Response to the Audit
November 15, 2016
Elaine M. Howle, State Auditor
California State Auditor’s Office
621 Capitol Mall, Suite 1200
Sacramento, CA 95814
Dear Ms. Howle,
Thank you for the opportunity to respond to the draft audit report, “Board of Registered Nursing – Significant Delays and Inadequate Oversight of the Complaint Resolution Process Have Allowed Some Nurses Who May Pose a Risk to Patient Safety to Continue Practicing” number 2016-046, December 2016.
The Board of Registered Nursing’s (BRN) mission is to protect and advocate for the health and safety of the public by ensuring the highest quality registered nurses work in the state of California. We have experienced many challenges over the past eight years, but our commitment to continuous improvement and public protection is even greater. We endured events that revealed areas where we could do better in terms of protecting the public. The BRN has taken many steps to improve our processes but are always willing to receive additional feedback to assist us in this endeavor.
We appreciate that the findings of your report encourage the BRN to continue developing and refining our enforcement processes with an eye toward making additional improvements wherever possible. We aspire to ensure that all allegations against licensees and applicants that could endanger the public are investigated promptly, diligently, and in a manner that expeditiously protects the public.
Response to Recommendations
1. To ensure that BRN resolves complaints regarding nurses in a timely manner, it should to the following by March 1, 2017:
- Develop and implement formal policies that specify required time frames for each key stage of the complaint resolution process, including time frames for how quickly complaints should be assigned to the proper investigative unit or expert witness, and how long the investigation process should take. BRN should also work with DOI to establish a reasonable goal for the length of time DOI’s investigators take to conduct investigations of complaints referred to it by BRN.
BRN will continue to formalize and refine its current policies and required time frames for each key stage of the complaint resolution process. The BRN will work with the Division of Investigation (DOI) to establish a reasonable goal for the length of time for DOI’s investigators to conduct investigations.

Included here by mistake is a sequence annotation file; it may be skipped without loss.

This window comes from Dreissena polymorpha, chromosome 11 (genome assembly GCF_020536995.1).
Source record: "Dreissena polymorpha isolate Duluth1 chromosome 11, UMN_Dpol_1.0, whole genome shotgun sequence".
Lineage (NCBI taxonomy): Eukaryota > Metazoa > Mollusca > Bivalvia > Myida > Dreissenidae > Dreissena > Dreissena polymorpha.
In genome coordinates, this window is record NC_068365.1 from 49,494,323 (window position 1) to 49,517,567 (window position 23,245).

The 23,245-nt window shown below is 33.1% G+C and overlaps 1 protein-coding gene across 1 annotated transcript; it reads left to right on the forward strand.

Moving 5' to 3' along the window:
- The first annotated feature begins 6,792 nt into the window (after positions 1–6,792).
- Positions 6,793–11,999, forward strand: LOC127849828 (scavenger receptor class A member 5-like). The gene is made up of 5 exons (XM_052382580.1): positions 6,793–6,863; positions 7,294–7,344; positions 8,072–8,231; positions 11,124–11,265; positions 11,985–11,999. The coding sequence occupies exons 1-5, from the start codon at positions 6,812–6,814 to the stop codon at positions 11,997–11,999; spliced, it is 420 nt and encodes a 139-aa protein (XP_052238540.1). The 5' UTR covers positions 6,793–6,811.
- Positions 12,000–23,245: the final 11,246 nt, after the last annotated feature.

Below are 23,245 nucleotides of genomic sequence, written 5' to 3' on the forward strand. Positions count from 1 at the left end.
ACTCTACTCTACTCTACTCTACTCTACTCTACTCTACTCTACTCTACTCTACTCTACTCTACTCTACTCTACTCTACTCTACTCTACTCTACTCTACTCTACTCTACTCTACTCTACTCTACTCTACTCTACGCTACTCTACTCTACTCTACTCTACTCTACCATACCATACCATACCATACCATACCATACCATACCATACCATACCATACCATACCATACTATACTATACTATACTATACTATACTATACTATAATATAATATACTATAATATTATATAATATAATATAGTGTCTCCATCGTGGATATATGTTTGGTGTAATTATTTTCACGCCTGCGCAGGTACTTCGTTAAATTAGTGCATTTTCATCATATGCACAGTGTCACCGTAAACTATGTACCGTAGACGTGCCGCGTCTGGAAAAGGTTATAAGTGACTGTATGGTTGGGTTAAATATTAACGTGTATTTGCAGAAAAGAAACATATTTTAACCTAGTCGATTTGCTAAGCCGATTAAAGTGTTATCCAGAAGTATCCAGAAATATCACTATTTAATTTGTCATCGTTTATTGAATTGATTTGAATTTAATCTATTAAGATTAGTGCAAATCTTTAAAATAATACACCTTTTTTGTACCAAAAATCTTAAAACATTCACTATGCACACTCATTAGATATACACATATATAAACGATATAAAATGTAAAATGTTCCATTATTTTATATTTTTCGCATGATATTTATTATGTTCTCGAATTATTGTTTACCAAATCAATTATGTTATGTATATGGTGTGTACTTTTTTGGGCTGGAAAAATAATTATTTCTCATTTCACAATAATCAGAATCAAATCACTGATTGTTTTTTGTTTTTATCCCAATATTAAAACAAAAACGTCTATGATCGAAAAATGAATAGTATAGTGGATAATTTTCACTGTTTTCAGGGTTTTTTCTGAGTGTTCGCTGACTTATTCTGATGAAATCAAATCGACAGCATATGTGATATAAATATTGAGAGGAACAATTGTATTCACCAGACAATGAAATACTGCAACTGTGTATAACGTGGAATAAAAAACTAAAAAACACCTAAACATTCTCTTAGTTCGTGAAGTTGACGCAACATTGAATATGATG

2. Establish a formal, routing process for management to monitor each key stage of the complaint resolution process to determine whether the time frames are being met, the reasons for any delays, and any areas in the process that it can improve.
BRN will formalize its current processes for management to monitor each key stage of the complaint resolution process. BRN is currently utilizing Quality Business Integrity Reporting Tool (QBIRT) to allow managers to monitor and audit cases through the complaint resolution process. QBIRT is an IBM Cognos report product that the Department of Consumer Affairs (DCA) has purchased and provided for boards and bureaus to create data reports and queries from BreEZe data. Reports will be run weekly and or monthly dependent on the milestone being measured. BRN looks forward to working with DCA BreEZe staff to establish alerts to identify reasons for delays.
3. Establish a plan to eliminate its backlog of complaints awaiting assignment to an investigator.
As of November 15, 2016, the BRN does not have a backlog of complaints awaiting assignment to an investigator. However, the BRN finds it very important to establish a formal plan to ensure complaints awaiting assignment to an investigator are assigned based on the formal goals established in recommendation 1 above.
4. To increase its pool of expert witnesses, BRN should do the following by June 2017:
- Develop and implement a process to track the effectiveness of the methods it uses to recruit expert witnesses, and it should then focus its efforts on those methods that prove to be the most successful.
The BRN will work with other boards, bureaus, and DCA to develop and implement a method to track the effectiveness of expert witness recruitment.
5. Modify its renewal application process for nurses’ licenses to include a question regarding whether they would be interested in serving as an expert witness, and it should then develop a process to promptly follow up with these nurses.
The BRN will continue to work with DCA BreEZe staff to modify the license renewal process to include a question, to identify, track and respond to those individuals interested in becoming an expert witness.
6. Take the steps necessary to increase the hourly wage it pays expert witnesses.
The BRN will evaluate its operating budget to take the necessary steps to increase the expert witness wage. The BRN will work with other boards and bureaus to establish best practices.
7. To ensure it does not risk compromising private and confidential information related to ongoing investigations of complaints, BRN should immediately ensure that any email correspondence it has with expert witnesses is transmitted securely.
The BRN will work with DCA’s Office of Information Systems to develop a robust process to ensure the confidentiality of ongoing investigation of complaints is maintained in a secure manner. The BRN will work with other boards and bureaus to establish best practices.